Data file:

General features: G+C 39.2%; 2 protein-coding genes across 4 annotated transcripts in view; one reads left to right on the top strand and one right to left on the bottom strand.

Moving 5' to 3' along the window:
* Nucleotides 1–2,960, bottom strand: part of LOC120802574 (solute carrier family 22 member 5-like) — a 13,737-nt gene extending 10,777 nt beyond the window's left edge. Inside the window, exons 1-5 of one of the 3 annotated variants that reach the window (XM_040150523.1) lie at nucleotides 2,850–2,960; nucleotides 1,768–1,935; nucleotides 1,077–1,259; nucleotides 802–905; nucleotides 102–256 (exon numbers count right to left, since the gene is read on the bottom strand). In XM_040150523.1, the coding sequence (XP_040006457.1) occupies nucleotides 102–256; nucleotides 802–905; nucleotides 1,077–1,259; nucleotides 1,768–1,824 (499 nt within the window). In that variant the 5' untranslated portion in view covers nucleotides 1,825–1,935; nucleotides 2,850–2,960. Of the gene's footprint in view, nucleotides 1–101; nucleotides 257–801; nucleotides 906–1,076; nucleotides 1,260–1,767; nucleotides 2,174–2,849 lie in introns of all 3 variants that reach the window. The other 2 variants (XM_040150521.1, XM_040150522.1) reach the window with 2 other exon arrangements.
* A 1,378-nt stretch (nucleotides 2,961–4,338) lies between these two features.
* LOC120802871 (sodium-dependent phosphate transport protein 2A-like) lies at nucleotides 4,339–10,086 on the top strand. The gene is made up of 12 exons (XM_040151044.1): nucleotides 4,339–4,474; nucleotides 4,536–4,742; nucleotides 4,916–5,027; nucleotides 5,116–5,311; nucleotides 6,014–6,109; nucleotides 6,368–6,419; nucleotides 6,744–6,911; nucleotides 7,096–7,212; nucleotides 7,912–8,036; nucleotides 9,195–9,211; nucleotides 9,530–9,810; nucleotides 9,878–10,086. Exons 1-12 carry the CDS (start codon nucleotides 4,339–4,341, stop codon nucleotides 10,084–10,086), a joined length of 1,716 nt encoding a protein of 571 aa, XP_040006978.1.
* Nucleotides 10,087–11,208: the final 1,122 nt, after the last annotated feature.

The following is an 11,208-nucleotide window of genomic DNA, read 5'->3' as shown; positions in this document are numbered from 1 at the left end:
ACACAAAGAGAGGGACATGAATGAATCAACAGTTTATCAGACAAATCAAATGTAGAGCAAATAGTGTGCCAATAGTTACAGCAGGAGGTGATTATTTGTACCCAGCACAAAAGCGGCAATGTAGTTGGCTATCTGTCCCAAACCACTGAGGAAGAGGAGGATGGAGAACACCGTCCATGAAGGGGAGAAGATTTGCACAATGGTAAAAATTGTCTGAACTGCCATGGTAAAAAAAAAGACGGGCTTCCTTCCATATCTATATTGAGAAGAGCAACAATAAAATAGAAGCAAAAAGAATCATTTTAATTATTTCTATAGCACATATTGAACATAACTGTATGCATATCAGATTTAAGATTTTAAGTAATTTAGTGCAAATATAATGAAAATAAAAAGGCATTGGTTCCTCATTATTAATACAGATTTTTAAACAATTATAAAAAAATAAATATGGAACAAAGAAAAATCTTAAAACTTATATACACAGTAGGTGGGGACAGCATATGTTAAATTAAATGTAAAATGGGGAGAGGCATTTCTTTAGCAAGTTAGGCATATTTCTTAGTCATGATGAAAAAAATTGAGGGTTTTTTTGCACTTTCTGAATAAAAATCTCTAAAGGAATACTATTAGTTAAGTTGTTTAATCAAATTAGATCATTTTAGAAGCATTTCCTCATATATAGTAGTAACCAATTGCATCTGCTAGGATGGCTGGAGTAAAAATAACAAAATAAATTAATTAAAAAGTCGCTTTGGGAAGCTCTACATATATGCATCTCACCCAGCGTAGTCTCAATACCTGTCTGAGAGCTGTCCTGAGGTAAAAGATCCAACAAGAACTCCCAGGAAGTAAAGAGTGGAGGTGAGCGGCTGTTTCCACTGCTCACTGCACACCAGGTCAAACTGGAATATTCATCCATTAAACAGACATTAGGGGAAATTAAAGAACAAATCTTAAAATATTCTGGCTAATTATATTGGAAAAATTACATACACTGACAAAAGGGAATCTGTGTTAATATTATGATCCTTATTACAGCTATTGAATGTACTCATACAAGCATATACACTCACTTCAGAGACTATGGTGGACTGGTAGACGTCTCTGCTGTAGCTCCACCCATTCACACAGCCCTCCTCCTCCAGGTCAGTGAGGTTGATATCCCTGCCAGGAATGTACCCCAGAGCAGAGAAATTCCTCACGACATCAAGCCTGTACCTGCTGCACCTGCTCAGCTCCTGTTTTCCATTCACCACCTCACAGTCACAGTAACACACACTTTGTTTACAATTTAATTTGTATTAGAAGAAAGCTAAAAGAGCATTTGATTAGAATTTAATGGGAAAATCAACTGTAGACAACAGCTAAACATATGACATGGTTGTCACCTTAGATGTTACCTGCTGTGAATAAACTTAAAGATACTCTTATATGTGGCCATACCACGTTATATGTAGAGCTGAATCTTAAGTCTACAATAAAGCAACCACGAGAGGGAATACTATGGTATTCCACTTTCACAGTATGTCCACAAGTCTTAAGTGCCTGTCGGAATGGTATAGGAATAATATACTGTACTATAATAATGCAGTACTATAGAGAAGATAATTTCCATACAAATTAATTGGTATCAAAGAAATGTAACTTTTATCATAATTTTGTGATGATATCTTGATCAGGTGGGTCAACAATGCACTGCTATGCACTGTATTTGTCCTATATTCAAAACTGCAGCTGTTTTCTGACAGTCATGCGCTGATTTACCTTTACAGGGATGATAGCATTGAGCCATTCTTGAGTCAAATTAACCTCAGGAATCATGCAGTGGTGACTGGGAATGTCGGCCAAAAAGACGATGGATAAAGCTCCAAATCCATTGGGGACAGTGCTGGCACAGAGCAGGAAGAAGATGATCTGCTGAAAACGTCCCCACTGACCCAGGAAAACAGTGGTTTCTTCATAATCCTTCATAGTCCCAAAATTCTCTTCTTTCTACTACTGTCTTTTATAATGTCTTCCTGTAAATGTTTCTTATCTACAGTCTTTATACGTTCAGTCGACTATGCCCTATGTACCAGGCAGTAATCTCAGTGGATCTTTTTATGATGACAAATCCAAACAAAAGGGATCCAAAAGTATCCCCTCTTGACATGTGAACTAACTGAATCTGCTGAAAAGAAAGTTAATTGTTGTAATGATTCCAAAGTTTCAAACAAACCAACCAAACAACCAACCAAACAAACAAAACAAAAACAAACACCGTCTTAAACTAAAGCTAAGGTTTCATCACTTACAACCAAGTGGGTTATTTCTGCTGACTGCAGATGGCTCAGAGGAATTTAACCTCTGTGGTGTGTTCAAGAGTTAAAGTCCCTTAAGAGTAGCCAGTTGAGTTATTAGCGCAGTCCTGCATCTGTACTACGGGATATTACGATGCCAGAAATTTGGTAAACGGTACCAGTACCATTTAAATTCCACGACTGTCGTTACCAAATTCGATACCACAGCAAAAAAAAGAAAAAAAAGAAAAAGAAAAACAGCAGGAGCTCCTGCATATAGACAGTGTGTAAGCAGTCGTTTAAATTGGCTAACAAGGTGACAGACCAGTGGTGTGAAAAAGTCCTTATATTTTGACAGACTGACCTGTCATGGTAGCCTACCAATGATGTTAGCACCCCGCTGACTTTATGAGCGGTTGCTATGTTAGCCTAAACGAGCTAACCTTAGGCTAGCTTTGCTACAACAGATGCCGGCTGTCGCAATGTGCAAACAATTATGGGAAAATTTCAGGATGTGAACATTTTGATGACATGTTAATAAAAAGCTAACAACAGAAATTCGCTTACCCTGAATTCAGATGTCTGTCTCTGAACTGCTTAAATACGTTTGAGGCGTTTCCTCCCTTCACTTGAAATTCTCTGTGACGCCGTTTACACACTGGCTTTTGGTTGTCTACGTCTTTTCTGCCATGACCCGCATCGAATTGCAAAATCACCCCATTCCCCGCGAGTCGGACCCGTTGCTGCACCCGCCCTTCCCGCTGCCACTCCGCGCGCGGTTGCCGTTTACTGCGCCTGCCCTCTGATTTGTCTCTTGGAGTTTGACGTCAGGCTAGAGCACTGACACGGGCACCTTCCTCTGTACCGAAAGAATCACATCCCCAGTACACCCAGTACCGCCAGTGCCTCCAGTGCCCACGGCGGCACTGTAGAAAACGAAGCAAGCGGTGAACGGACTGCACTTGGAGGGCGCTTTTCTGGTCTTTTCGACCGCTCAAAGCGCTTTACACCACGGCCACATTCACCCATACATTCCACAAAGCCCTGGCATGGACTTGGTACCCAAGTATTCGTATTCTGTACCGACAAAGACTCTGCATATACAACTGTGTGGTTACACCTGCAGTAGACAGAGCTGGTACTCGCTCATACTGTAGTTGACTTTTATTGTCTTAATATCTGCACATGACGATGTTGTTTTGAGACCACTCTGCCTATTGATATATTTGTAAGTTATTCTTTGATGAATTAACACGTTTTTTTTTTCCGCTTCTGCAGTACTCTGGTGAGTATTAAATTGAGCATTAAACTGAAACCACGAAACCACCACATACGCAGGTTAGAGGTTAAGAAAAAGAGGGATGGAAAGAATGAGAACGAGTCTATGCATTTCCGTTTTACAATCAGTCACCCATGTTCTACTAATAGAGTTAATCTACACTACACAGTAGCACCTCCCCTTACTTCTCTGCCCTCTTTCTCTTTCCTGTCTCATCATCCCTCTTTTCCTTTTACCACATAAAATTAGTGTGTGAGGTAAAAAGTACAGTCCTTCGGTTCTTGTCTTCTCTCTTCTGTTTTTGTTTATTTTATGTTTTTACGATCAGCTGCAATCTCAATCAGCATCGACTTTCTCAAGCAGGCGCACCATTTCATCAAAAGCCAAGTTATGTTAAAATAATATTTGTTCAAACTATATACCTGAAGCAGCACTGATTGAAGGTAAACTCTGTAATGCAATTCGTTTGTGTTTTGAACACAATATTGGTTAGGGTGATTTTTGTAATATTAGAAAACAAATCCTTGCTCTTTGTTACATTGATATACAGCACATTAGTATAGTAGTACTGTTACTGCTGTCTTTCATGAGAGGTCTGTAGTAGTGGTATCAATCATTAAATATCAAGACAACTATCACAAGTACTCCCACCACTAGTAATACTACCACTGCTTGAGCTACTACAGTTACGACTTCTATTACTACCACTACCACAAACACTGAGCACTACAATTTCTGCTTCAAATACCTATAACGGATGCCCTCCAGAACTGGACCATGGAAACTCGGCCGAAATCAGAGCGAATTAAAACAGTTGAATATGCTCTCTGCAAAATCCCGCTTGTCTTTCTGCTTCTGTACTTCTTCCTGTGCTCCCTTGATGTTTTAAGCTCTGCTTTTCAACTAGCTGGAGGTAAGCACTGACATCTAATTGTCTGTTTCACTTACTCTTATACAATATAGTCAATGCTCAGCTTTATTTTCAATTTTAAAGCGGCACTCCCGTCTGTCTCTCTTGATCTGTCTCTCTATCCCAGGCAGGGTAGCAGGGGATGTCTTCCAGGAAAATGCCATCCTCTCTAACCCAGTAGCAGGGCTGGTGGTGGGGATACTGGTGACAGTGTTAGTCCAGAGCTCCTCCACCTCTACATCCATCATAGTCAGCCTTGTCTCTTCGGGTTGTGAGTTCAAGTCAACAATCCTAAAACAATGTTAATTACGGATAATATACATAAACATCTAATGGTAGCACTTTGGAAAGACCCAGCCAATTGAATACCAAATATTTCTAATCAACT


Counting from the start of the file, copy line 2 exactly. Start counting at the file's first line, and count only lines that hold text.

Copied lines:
Moving 5' to 3' along the window: